14 posts in Research & Faculty Spotlight

Swordfish as oceanographers? Satellite tags allow research of ocean’s ‘twilight zone’ off Florida

Researchers from the University of Washington are using high-tech tags to record the movements of swordfish — big, deep-water, migratory, open-ocean fish that are poorly studied — and get a window into the ocean depths they inhabit.

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Humpback whale population on the rise after near miss with extinction

A population of humpback whales in the South Atlantic has rebounded from the brink of extinction.
Intense pressure from the whaling industry in the 20th century saw the western South Atlantic population of humpbacks diminish to only 450 whales. It is estimated that 25,000 whales were caught over approximately 12 years in the early 1900s.
Protections were put in place in the 1960s as scientists noticed worldwide that populations were declining. 

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Piranha fish swap old teeth for new simultaneously

With the help of new technologies, a team led by the University of Washington has confirmed that piranhas — and their plant-eating cousins, pacus — do in fact lose and regrow all the teeth on one side of their face multiple times throughout their lives. How they do it may help explain why the fish go to such efforts to replace their teeth.

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Inspired by Northern clingfish, researchers make a better suction cup

The finger-sized Northern clingfish employs one of the best suction cups in the world. A small disk on its belly can attach to wet, slimy, even rough surfaces and hold up to 230 times its own body weight. A University of Washington team inspired by the clingfish’s suction power set out to develop an artificial suction cup that borrows from nature’s design. Their prototype, described in a paper published Sept. 9 in the journal Philosophical Transactions of the Royal Society B, actually performed better than the clingfish.

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Mark your Calendars for SAFS’s 2019 Autumn Seminar Series

The School of Aquatic and Fishery Science’s (SAFS) annual Autumn Seminar Series begins next week, Thursday, September 26. Be sure to view the SAFS events page and hit the + to subscribe and have information about each week’s presentation added to your calendar. Presentations will also be recorded and uploaded to the SAFS YouTube channel the following day.

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What motivates people to join — and stick with — citizen science projects?

One of the most established hands-on, outdoor citizen science projects is the University of Washington-based Coastal Observation and Seabird Survey Team, COASST, which trains beachgoers along the West Coast, from California to Alaska, to monitor their local beach for dead birds. With about 4,500 participants in its 21-year history and roughly 800 active participants today, COASST’s long-term success is now the subject of scientific study in its own right. What makes people join citizen science projects, and what motivates people to stick with them over years?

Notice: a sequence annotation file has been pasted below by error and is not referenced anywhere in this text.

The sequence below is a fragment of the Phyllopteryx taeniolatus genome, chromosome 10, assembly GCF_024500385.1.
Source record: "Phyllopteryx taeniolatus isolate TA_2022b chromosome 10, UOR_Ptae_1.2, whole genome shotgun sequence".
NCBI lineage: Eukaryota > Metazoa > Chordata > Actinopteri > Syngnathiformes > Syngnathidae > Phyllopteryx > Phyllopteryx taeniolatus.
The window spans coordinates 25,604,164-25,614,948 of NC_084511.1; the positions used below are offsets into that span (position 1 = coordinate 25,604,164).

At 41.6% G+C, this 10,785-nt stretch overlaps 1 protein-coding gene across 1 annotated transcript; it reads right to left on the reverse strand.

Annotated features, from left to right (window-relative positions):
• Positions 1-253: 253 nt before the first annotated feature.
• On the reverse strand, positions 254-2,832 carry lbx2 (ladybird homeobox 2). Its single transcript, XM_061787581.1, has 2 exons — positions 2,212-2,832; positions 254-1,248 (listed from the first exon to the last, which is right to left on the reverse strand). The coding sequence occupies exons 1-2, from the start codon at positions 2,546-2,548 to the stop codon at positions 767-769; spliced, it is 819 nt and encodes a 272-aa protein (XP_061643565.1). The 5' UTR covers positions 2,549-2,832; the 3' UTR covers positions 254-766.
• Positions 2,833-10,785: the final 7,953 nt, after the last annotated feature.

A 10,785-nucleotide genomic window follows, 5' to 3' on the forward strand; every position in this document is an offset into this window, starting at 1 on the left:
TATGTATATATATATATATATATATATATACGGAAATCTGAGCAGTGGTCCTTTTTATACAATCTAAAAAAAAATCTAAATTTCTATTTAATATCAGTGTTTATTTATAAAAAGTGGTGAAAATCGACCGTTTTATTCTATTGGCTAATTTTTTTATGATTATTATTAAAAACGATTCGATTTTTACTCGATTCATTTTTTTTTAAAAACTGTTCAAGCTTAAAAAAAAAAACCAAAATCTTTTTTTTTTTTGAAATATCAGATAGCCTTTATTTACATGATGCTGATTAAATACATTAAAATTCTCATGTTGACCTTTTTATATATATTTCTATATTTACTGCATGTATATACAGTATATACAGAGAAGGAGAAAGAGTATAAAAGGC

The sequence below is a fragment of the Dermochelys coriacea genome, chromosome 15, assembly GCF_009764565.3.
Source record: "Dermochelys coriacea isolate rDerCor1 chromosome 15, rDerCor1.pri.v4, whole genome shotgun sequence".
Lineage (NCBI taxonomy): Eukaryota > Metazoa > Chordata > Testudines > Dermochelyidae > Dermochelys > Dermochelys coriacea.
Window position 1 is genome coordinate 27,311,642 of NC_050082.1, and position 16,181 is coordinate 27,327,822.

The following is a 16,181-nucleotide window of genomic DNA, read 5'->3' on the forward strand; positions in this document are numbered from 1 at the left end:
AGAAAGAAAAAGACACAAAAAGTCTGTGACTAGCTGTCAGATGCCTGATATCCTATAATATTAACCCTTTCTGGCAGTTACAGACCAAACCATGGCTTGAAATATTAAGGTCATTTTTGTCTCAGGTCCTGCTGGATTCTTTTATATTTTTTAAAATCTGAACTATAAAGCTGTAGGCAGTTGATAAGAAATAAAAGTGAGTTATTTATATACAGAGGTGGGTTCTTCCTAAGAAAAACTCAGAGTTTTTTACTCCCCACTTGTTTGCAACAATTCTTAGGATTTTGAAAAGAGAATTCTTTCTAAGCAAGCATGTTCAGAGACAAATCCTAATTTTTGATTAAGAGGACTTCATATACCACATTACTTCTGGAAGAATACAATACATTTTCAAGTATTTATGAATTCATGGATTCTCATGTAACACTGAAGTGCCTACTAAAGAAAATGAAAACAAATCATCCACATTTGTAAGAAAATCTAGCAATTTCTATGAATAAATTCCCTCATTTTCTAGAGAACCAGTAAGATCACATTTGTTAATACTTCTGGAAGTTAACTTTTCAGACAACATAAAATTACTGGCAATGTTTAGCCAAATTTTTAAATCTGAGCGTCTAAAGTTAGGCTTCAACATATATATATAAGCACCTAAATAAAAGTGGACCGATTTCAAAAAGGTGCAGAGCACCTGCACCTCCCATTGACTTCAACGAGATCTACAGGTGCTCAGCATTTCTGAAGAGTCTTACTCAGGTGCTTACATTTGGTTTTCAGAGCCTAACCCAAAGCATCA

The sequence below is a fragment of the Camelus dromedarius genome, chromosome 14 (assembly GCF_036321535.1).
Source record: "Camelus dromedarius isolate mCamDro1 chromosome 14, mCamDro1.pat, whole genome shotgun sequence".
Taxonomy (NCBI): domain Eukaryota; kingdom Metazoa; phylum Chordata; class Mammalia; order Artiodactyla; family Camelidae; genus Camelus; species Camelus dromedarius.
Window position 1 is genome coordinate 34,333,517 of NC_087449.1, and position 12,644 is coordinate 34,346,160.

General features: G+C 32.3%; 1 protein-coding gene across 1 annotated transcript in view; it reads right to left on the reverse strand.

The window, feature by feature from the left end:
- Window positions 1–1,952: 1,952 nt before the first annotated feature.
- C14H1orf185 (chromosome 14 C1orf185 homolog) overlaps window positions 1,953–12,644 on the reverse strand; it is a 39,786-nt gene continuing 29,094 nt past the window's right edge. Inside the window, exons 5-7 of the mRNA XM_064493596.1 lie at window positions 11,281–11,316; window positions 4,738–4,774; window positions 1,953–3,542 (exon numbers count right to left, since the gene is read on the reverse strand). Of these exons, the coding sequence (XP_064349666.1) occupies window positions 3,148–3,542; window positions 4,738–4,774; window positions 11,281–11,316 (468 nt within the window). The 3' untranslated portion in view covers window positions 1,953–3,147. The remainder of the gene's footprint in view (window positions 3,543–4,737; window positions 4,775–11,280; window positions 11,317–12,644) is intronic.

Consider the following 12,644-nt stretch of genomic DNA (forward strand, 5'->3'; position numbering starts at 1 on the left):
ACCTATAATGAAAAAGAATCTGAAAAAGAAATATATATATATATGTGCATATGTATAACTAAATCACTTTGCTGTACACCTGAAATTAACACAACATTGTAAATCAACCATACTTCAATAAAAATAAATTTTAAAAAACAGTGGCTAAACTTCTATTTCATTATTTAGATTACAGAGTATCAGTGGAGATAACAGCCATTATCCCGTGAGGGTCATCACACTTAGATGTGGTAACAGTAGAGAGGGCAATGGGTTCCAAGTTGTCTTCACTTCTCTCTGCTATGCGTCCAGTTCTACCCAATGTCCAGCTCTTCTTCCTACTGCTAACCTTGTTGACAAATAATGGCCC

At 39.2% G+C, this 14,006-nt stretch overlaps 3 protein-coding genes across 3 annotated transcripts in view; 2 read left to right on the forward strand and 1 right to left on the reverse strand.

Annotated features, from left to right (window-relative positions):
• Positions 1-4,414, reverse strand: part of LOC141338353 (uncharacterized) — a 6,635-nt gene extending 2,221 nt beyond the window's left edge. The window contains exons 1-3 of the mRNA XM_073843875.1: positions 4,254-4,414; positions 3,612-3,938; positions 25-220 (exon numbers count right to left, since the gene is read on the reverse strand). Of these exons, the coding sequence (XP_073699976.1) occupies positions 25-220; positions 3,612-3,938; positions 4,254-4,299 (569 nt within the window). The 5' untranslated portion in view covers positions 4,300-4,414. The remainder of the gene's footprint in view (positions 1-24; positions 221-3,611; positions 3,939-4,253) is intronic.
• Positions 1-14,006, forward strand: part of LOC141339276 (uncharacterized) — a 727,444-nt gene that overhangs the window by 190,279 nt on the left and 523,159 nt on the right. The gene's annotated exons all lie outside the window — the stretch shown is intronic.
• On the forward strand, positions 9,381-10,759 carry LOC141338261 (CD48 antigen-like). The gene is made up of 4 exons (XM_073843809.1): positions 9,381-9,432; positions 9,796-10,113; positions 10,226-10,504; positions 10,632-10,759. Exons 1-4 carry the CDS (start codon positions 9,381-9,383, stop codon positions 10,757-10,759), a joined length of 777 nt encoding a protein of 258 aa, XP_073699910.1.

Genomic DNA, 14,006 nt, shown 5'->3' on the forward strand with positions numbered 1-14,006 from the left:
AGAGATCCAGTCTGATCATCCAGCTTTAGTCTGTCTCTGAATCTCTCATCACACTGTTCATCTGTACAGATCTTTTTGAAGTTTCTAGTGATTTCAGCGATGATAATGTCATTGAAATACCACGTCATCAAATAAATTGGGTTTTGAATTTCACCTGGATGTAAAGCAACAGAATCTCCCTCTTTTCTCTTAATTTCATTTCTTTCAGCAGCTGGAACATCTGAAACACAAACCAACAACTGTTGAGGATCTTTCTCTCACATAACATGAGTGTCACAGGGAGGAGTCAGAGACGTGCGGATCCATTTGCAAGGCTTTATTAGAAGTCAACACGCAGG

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Deep submersible dives shed light on rarely explored coral reefs

Corals that live in the mesophotic zone

Just beyond where conventional scuba divers can go is an area of the ocean that still is largely unexplored. In waters this deep — about 100 to at least 500 feet below the surface — little to no light breaks through.

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Tiny fishes fuel life on coral reefs

Most bottom-dwelling fish try to avoid predation through hiding or camouflage. This colorful bluebelly blenny fish scans its surroundings with its head sticking out of its hole.

In a paper published May 23 in Science, a team of international researchers from Simon Fraser University, University of Washington and other institutions reveals that the iconic abundance of fishes on reefs is fueled by an unlikely source: tiny, bottom-dwelling reef fishes.

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Exploring Our Watery World at UW’s Aquatic Science Open House

On May 4th, the University of Washington held its second annual Aquatic Science Open House, inviting Seattle-area families, students, and teachers to explore the institution’s marine and freshwater science programs. The event was organized by the Students Explore Aquatic Sciences (SEAS) outreach group based in the School of Aquatic and Fishery Sciences (SAFS) and the Academic and Recreational Graduate Oceanographers (ARGO) outreach group based in the School of Oceanography. 

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Arsenic-breathing life discovered in the tropical Pacific Ocean

Image of California’s Mono Lake taken from the brown rocky shore

“We’ve known for a long time that there are very low levels of arsenic in the ocean,” said co-author Gabrielle Rocap, a UW professor of oceanography. “But the idea that organisms could be using arsenic to make a living — it’s a whole new metabolism for the open ocean.”

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